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    Retrospective: The 1956 Olympics

    Retrospective takes a look back at the 1956 Olympics

    The key facts in relation to these Olympics are:-

    • American figure skaters dominated the singles events at these Olympics, winning 5 of the 6 medals (Ingrid Wendl of Austria winning the bronze medal in the ladies competition)

    • Hayes Alan Jenkins wins the Olympic title. He had finished 4th at the 1952 Olympics (won by Dick Button). In the lead up to the 1956 Olympics, he had won the world title on 3 consecutive occasions between 1953-55, and he retained his world title 2 weeks after the Olympics to win it for a 4th consecutive time. He then retired to pursue a legal career. He later married 1960 Olympic champion, Carol Heiss. Between 1953 and his retirement in 1956, he remained unbeaten. A good free skater, his main strength was in school figures, where he would build up huge leads. He would then look to defend that lead with often conservative free skating performances.

    • Hayes Alan Jenkins main rival was Ronnie Robertson. Robertson was the greatest free skater of his era. A renowned showman, he was known as "the king of spin" and "the human blur" due to the quality and speed of his spins. Some believe that he was the fastest spinner in figure skating history, with NASA scientists once estimating that he could spin at 420 revolutions a minute (which translates to over 100mph)! His jumps were just as good as well, and he became the first skater to land a triple salchow in competition at the 1955 World Championships. Although Hayes Alan Jenkins remained undefeated between 1953 and his retirement in 1956, he was involved in some titanic battles with Robertson. Robertson would normally win the free skating section, but the huge leads Jenkins would build up in the compulsories (which made up 60% of the score) meant that Jenkins always won. In fact, Robertson only ever lost the free skate to Jenkins once - at the 1956 U.S. Nationals. Nevertheless, in the Olympic competition itself, Robertson's free program was so good, that he almost succeeded in eroding Jenkins enormous lead from the compulsories, to take the title. In fact, it was so close, that it took the judges 2 hours to calculate that Jenkins had won by just 7 tenths of a point. Robertson later said of the loss: ''That cost me $1 million'' - what he believed he could of made from ice show contracts had he won the gold. Instead, after retiring at the end of the 1955/56 season, he signed a 2 year contract for $100,000 with Ice Capades. Sadly, Robertson passed away in 2000 at the age of just 62 from complications from pneumonia. He once said that he "would like to be remembered as the best skating entertainer."

    • In terms of Robertsons retirement without a world or Olympic title, the results were at the time, and remain, controversial. Robertson's amateur career ended with him being accused of claiming excessive expanses during a European tour. Consequently, he was almost disqualified from Nationals. Robertson's father, Albert, stated: "This thing reeks of politics....I have so much stuff, I could blow the lid off....This is ridiculous....If Ronnie is to be charged, at least he should be given the full story and the full facts....They fix it, they rig it so that Ronnie cannot beat the Jenkins figures in his free skating." Furthermore, at the time, Robertson was involved in a relationships with the actor, Tab Hunter (before embarking on a career in acting, Hunter was actually a figure skater who competed in both singles and pairs). In fact, Hunter actually helped finance Robertson's amateur career. In his autobiography, Hunter recounts: "Years later, [I was] told…[that] there were plenty of whispers behind our backs about me and Ronnie….[and that]… a well-connected person….said, 'Ronnie Robertson didn't have a chance at the Worlds as long as he was with Tab Hunter'".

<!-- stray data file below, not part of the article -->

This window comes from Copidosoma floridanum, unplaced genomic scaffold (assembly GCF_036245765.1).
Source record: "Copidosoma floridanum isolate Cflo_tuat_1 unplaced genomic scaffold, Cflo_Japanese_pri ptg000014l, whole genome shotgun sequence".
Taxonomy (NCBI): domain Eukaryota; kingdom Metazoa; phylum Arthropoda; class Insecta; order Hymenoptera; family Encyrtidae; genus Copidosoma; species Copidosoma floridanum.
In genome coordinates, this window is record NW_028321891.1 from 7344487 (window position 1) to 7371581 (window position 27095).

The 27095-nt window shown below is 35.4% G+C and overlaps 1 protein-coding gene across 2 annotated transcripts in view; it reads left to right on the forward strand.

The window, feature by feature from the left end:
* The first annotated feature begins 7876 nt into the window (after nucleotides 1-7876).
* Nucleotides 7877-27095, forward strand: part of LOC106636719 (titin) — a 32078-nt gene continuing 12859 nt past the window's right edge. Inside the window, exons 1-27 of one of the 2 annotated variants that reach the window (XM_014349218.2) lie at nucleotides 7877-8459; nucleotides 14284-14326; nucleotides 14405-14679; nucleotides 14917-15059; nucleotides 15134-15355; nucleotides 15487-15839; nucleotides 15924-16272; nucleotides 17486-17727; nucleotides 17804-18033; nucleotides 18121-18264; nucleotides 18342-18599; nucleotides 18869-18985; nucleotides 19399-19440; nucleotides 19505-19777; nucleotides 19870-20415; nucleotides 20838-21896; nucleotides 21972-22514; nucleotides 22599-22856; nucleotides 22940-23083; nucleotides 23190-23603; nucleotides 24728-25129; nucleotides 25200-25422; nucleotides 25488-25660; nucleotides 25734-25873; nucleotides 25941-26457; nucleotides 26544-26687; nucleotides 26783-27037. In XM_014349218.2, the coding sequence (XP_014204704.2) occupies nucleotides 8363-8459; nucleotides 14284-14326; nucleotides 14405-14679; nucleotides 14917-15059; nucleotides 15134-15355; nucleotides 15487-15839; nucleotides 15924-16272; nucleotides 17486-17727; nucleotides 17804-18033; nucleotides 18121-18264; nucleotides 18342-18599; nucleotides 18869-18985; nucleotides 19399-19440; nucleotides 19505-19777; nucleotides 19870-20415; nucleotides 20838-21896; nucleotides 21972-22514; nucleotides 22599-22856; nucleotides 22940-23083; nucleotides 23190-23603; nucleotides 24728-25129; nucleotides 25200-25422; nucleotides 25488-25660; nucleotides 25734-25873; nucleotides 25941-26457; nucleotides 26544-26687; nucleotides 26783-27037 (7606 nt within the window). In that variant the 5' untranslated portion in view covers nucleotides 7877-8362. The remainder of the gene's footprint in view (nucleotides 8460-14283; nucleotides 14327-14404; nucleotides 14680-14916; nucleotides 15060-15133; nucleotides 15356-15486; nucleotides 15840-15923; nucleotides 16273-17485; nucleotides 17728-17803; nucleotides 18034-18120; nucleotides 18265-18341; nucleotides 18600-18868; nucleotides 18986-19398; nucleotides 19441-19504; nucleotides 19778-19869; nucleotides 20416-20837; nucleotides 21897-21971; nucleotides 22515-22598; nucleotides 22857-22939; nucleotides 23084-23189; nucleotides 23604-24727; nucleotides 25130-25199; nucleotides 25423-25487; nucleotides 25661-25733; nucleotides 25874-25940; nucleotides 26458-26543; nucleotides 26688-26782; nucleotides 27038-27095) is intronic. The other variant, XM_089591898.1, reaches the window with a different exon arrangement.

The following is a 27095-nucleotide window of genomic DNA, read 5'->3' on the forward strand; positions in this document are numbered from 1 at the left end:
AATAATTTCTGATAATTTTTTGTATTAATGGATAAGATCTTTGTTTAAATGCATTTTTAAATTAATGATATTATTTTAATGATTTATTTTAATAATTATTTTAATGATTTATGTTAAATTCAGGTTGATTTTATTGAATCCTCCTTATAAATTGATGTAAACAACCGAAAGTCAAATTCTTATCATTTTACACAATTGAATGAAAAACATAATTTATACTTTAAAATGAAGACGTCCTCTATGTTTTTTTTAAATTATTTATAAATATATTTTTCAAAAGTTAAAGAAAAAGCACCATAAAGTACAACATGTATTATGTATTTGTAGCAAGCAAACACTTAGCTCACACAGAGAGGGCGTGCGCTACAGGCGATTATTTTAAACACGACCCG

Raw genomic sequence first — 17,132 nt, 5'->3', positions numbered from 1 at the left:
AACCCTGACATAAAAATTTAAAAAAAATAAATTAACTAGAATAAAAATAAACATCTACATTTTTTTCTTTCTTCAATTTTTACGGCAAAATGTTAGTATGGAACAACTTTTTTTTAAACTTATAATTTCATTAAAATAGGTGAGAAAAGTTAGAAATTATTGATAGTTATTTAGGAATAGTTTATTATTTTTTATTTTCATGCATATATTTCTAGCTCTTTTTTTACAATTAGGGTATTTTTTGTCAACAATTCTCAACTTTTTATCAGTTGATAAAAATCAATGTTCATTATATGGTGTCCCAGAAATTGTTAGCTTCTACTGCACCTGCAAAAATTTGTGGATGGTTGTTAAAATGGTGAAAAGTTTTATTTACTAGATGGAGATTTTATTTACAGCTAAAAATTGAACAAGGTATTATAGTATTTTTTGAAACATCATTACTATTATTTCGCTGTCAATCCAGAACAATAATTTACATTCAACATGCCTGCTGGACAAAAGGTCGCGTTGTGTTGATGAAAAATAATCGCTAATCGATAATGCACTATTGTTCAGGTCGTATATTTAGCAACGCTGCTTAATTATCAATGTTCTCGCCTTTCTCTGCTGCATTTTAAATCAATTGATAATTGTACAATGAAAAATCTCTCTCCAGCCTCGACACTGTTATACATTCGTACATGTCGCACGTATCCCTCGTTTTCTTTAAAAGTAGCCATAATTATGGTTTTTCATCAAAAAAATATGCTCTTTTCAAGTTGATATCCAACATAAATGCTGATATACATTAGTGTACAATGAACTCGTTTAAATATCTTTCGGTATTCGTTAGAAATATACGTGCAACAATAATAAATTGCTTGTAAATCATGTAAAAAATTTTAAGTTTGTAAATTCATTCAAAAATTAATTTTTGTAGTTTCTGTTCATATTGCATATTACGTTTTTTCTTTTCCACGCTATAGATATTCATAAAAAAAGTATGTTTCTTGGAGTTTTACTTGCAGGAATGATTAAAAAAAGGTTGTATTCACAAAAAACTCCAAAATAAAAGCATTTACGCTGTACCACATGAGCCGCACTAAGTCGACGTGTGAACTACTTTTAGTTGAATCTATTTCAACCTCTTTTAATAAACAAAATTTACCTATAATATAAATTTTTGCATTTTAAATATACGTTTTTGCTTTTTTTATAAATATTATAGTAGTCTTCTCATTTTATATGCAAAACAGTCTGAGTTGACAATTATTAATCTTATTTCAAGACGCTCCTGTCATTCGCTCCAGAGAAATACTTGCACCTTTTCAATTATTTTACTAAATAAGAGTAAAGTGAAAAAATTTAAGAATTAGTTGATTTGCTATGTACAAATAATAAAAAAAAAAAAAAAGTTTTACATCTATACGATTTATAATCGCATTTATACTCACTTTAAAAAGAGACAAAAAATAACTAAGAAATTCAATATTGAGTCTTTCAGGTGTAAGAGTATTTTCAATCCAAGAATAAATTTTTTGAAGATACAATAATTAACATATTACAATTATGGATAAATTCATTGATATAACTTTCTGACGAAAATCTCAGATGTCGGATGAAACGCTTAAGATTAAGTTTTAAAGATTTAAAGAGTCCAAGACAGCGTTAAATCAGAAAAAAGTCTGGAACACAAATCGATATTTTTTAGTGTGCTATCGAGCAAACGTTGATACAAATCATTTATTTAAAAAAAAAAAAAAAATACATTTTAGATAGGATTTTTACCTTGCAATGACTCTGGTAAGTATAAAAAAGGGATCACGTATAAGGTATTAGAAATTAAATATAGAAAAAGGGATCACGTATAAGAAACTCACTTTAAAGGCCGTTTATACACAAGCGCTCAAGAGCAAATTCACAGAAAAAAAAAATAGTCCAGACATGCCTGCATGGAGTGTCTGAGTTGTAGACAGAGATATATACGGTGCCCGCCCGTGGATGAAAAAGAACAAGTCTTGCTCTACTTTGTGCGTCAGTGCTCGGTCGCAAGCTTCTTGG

• Hayes Alan Jenkin's younger brother, David, won the bronze. David Jenkins would go on to win gold at the 1960 Olympics.

    • Tenley Albright wins the Olympic title in the ladies event. Albright had won the silver medal at the 1952 Olympics behind Jeannette Altwegg of Great Britain. After winning that Silver, Albright then won the world title for the first time at the 1953 world championships. However, she lost her world title the following year to Gundi Busch of West Germany. This made Busch the favourite for the Olympic title in 1956. However, immediately after winning the 1954 world title, Busch decided to take up an offer from the Hollywood Ice Revue, and promptly retired. Albright then regained her world title at the 1955 world championships, re-establishing herself as the favourite for the Olympic title. Her main challenger for the title was her compatriot, Carol Heiss. However, just 2 weeks before the Olympics, Albright cut her right ankle joint to the bone with her left skate when she was brought down by a rut in the ice. Nevertheless, her father, a surgeon, was able to stitch it up and she was able to recover in time to compete. Albright won both the compulsories and the free program narrowly over Heiss, to take the title.

    • Albright and Heiss competed again 2 weeks after the Olympics at the World Championships. The contest was another close one, with Heiss taking the title. Nevertheless, shortly afterwards, Albright would beat Heiss at U.S. Nationals. Albright then retired to pursue a medical career as a surgeon. Heiss continued competing for another 4 years, and went on to take the 1960 Olympic title.